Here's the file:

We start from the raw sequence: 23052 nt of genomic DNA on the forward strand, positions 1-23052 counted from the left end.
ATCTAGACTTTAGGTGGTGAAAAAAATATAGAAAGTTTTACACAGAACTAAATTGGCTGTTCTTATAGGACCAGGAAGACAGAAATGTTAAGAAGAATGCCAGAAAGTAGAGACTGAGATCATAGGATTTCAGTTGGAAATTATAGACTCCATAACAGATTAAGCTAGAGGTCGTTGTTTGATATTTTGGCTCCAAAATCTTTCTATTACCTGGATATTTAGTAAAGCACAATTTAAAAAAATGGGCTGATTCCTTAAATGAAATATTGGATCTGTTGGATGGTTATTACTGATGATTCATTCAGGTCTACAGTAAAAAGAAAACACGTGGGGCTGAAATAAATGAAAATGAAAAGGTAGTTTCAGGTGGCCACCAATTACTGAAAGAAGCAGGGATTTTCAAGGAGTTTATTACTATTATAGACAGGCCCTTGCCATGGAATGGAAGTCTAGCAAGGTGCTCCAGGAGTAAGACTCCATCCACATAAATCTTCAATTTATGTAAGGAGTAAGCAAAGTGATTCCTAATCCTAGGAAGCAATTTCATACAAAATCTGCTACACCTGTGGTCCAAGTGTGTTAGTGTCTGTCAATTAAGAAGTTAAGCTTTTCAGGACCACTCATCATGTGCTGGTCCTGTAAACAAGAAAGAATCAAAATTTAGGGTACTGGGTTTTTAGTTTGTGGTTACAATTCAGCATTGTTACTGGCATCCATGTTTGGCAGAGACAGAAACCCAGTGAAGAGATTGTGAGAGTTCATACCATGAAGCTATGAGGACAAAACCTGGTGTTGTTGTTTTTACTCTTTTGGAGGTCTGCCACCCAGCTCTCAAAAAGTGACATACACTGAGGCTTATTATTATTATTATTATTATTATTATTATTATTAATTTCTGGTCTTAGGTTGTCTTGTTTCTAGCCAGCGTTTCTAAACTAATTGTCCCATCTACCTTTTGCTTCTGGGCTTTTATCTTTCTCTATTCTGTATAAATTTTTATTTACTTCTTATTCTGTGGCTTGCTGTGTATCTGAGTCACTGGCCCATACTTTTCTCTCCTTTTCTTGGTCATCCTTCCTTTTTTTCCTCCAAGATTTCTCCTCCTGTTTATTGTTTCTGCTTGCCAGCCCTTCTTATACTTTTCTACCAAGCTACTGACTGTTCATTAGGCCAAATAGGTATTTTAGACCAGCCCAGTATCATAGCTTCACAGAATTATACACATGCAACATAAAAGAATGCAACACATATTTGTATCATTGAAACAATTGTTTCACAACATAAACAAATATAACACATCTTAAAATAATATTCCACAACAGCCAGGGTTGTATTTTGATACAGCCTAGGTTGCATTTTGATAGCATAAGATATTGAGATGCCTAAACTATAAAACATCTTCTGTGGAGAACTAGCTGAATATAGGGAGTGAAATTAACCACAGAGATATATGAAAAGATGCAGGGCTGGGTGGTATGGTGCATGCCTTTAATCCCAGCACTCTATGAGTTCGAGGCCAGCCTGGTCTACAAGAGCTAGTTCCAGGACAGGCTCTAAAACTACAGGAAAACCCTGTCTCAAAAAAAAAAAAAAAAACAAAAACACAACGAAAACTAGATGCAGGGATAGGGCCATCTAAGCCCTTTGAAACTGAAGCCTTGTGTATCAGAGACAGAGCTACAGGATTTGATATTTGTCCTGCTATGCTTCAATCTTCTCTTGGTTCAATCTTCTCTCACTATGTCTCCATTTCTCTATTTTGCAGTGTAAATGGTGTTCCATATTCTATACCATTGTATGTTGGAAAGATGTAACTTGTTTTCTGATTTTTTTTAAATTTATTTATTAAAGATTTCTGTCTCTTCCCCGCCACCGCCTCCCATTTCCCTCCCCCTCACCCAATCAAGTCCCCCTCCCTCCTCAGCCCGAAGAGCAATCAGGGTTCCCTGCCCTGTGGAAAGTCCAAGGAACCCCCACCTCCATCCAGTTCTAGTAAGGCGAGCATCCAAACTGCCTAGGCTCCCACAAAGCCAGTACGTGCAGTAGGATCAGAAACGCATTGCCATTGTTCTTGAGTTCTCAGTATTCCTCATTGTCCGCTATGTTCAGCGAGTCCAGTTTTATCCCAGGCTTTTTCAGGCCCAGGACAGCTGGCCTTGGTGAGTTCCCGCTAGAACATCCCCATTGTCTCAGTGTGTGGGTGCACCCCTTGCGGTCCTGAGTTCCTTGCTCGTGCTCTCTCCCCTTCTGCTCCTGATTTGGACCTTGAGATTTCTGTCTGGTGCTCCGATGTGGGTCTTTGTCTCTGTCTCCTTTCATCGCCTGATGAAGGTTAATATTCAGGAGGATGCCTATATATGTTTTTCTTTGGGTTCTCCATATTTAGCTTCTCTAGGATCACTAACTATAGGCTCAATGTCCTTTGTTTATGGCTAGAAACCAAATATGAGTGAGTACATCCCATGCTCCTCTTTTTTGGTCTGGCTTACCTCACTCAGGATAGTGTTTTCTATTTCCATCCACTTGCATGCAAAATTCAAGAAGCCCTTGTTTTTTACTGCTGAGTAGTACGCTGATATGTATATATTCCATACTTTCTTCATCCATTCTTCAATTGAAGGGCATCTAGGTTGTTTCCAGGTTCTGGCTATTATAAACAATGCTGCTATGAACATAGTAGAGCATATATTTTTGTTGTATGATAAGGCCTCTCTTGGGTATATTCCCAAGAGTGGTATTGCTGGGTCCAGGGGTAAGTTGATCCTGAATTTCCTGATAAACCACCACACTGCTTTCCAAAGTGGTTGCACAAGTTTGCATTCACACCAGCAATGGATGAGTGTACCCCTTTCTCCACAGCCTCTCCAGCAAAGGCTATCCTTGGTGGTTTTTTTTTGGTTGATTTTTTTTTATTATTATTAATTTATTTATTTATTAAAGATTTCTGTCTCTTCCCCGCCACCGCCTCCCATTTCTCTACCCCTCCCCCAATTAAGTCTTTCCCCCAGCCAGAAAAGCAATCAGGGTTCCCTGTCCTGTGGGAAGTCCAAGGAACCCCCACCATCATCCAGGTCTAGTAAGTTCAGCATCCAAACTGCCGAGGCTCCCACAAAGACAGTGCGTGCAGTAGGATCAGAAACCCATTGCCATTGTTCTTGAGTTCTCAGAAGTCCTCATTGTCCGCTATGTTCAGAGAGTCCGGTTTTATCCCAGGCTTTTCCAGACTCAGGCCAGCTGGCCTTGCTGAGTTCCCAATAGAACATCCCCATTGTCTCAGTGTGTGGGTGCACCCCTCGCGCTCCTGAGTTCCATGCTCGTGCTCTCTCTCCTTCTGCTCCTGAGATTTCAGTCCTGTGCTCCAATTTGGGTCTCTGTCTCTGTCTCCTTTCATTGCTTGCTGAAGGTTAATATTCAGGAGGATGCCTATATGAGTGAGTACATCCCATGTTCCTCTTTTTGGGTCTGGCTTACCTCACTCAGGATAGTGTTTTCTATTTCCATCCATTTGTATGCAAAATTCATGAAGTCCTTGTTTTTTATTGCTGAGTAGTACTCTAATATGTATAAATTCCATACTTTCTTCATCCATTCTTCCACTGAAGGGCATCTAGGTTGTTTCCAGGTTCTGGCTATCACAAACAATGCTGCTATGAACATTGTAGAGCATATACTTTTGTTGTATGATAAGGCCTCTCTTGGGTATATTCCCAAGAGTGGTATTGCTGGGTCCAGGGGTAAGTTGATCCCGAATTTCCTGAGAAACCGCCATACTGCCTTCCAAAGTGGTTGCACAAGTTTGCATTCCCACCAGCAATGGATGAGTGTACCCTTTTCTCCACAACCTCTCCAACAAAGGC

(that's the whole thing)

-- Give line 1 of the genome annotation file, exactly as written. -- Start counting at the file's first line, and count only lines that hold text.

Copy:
We start from the raw sequence: 23052 nt of genomic DNA on the forward strand, positions 1-23052 counted from the left end.